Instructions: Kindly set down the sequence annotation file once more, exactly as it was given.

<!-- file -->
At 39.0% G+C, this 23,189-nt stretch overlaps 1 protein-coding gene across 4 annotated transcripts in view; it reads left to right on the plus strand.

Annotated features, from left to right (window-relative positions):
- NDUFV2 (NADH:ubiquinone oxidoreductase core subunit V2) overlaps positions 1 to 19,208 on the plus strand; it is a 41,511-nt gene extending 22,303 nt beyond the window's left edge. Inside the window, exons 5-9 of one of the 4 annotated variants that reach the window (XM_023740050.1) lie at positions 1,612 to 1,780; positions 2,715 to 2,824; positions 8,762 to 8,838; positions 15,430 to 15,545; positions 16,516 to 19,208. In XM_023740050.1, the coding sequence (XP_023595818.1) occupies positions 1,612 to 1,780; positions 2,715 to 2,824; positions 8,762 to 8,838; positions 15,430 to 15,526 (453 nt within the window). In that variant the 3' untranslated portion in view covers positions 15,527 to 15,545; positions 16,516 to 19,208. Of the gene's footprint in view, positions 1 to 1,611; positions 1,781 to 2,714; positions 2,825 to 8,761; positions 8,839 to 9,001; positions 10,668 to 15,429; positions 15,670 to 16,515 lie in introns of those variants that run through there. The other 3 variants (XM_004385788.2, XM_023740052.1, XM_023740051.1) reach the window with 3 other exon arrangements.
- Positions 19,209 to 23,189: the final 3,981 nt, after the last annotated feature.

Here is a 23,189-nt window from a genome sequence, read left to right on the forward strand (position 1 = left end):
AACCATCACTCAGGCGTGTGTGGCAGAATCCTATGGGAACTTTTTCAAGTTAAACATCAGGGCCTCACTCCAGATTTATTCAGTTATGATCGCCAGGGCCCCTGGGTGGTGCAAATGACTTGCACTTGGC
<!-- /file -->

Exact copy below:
At 39.0% G+C, this 23,189-nt stretch overlaps 1 protein-coding gene across 4 annotated transcripts in view; it reads left to right on the plus strand.

Annotated features, from left to right (window-relative positions):
- NDUFV2 (NADH:ubiquinone oxidoreductase core subunit V2) overlaps positions 1 to 19,208 on the plus strand; it is a 41,511-nt gene extending 22,303 nt beyond the window's left edge. Inside the window, exons 5-9 of one of the 4 annotated variants that reach the window (XM_023740050.1) lie at positions 1,612 to 1,780; positions 2,715 to 2,824; positions 8,762 to 8,838; positions 15,430 to 15,545; positions 16,516 to 19,208. In XM_023740050.1, the coding sequence (XP_023595818.1) occupies positions 1,612 to 1,780; positions 2,715 to 2,824; positions 8,762 to 8,838; positions 15,430 to 15,526 (453 nt within the window). In that variant the 3' untranslated portion in view covers positions 15,527 to 15,545; positions 16,516 to 19,208. Of the gene's footprint in view, positions 1 to 1,611; positions 1,781 to 2,714; positions 2,825 to 8,761; positions 8,839 to 9,001; positions 10,668 to 15,429; positions 15,670 to 16,515 lie in introns of those variants that run through there. The other 3 variants (XM_004385788.2, XM_023740052.1, XM_023740051.1) reach the window with 3 other exon arrangements.
- Positions 19,209 to 23,189: the final 3,981 nt, after the last annotated feature.

Here is a 23,189-nt window from a genome sequence, read left to right on the forward strand (position 1 = left end):
AACCATCACTCAGGCGTGTGTGGCAGAATCCTATGGGAACTTTTTCAAGTTAAACATCAGGGCCTCACTCCAGATTTATTCAGTTATGATCGCCAGGGCCCCTGGGTGGTGCAAATGACTTGCACTTGGC